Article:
Searching over 5,500,000 cases.


searching
Buy This Entire Record For $7.95

Download the entire decision to receive the complete text, official citation,
docket number, dissents and concurrences, and footnotes for this case.

Learn more about what you receive with purchase of this case.

State v. The Geo Group Inc.

United States District Court, W.D. Washington, Tacoma

May 23, 2019

STATE OF WASHINGTON, Plaintiff,
v.
THE GEO GROUP, INC., Defendant.

          ORDER ON MOTION FOR RECONSIDERATION

          ROBERT J. BRYAN UNITED STATES DISTRICT JqUDGE

         This matter comes before the Court on Defendant GEO Group, Inc.'s (“GEO”) motion for reconsideration. Dkt. 209. The Court has considered the pleadings filed regarding the motion and the file herein.

         This case arises out of GEO's alleged failure to compensate immigration detainees at the Northwest Detention Center (“NDC”), a private detention center, in accord with the Washington Minimum Wage Act (“MWA”). Dkt. 1. GEO now seeks reconsideration of an order granting the State's motion for partial summary judgment and that portion of that order denying its request to strike or defer the State's partial motion for summary judgment (Dkt. 202). Dkt. 209. For the reasons provided below, the motion (Dkt. 209) should be denied.

         I. RELEVANT FACTS AND PROCEDURAL HISTORY

         The background facts and procedural history are in the May 13, 2019 Order on Washington's Motion for Partial Summary Judgment on the GEO Group, Inc.'s Affirmative Defenses (Dkt. 202, at 1-4) and are adopted here.

         The May 13, 2019 order denied GEO's request to strike or defer the State's motion for partial summary judgment on GEO's affirmative defenses of laches, unclean hands and failure to join necessary parties (Department of Homeland Security and U.S. Immigration and Customs Enforcement (collectively “ICE”) and the Washington State Department of Labor & Industries (“L & I”)). Dkt. 202. The order dismissed the laches defense because laches is not a cognizable defense against the State in this enforcement action and, even if it was, GEO failed to point to genuine issues of fact as to the defense. Id. The defense of unclean hands was dismissed because, under Washington law, the State's treatment of its own inmates is not relevant to its ability to bring an enforcement action against GEO. Id. The order also dismissed the affirmative defense of failure to join necessary parties, noting that GEO made no showing on either proposed party. Id. The Court's rulings were based on applicable law.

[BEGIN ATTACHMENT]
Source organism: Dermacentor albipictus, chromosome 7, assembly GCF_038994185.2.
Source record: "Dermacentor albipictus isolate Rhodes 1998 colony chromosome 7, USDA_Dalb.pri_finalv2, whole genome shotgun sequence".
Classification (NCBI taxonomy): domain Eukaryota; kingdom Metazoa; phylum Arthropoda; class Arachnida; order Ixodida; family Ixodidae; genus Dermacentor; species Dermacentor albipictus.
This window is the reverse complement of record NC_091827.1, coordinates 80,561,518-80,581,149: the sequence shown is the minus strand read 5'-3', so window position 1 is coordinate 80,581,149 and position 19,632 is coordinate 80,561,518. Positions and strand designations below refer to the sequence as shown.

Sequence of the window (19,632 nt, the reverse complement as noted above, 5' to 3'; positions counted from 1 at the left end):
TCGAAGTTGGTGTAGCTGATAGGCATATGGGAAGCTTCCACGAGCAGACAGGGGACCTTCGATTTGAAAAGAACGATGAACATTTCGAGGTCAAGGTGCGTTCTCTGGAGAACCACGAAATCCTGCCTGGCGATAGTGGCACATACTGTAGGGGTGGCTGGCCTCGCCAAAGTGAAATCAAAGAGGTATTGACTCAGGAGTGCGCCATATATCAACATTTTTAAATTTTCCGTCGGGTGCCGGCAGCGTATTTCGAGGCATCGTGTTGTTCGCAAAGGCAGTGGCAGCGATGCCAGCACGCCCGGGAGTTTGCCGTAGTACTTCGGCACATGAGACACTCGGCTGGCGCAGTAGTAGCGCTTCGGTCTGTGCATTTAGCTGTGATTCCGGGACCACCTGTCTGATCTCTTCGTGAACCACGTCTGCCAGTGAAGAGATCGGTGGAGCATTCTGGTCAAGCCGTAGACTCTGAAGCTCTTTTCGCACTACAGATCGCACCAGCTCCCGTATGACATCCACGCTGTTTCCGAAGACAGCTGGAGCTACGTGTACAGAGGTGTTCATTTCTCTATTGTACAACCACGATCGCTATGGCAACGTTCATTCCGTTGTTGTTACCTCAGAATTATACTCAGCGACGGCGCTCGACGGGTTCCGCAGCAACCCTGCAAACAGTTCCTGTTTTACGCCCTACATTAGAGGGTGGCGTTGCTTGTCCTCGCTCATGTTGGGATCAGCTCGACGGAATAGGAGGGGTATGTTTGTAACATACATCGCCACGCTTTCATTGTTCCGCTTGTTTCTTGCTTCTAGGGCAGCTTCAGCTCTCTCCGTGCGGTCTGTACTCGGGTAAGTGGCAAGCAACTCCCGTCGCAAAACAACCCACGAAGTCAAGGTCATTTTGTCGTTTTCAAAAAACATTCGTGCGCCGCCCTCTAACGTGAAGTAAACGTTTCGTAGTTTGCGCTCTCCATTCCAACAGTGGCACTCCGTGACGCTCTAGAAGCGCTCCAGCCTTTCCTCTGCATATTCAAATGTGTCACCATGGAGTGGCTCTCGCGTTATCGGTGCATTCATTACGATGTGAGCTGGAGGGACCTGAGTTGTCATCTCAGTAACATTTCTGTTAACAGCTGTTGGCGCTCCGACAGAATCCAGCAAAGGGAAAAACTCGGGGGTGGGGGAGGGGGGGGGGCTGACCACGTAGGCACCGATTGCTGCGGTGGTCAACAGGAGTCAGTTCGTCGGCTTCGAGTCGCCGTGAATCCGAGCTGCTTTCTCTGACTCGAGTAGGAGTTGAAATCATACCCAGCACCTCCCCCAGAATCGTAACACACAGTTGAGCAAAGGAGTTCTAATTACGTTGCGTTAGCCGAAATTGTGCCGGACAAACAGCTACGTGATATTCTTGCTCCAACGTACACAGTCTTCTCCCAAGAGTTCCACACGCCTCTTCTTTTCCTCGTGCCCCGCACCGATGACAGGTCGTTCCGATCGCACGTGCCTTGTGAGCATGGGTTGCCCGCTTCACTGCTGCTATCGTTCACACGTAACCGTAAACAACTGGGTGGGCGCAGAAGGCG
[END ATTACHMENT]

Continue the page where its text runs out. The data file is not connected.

PENDING MOTION

         GEO now moves for reconsideration of the portion of the order (Dkt. 202) which denied its request to strike or defer consideration of the State's partial motion for summary judgment. Dkt. 209. It argues that it provided declaration of counsel stating that depositions of state agencies had been noted, but had not occurred, and that document production was ongoing. Id. As it relates to its affirmative defenses, GEO asserts that it expects, through additional discovery, to learn: “when the State (or the State Agencies) first learned about the Voluntary Work Program (“VWP”), the extent of that knowledge, the reasonableness of the State's delay in bringing the action (which the State admits is at least three and a half years), and the State's use of work programs that do not pay minimum wage.” Id., at 4-5.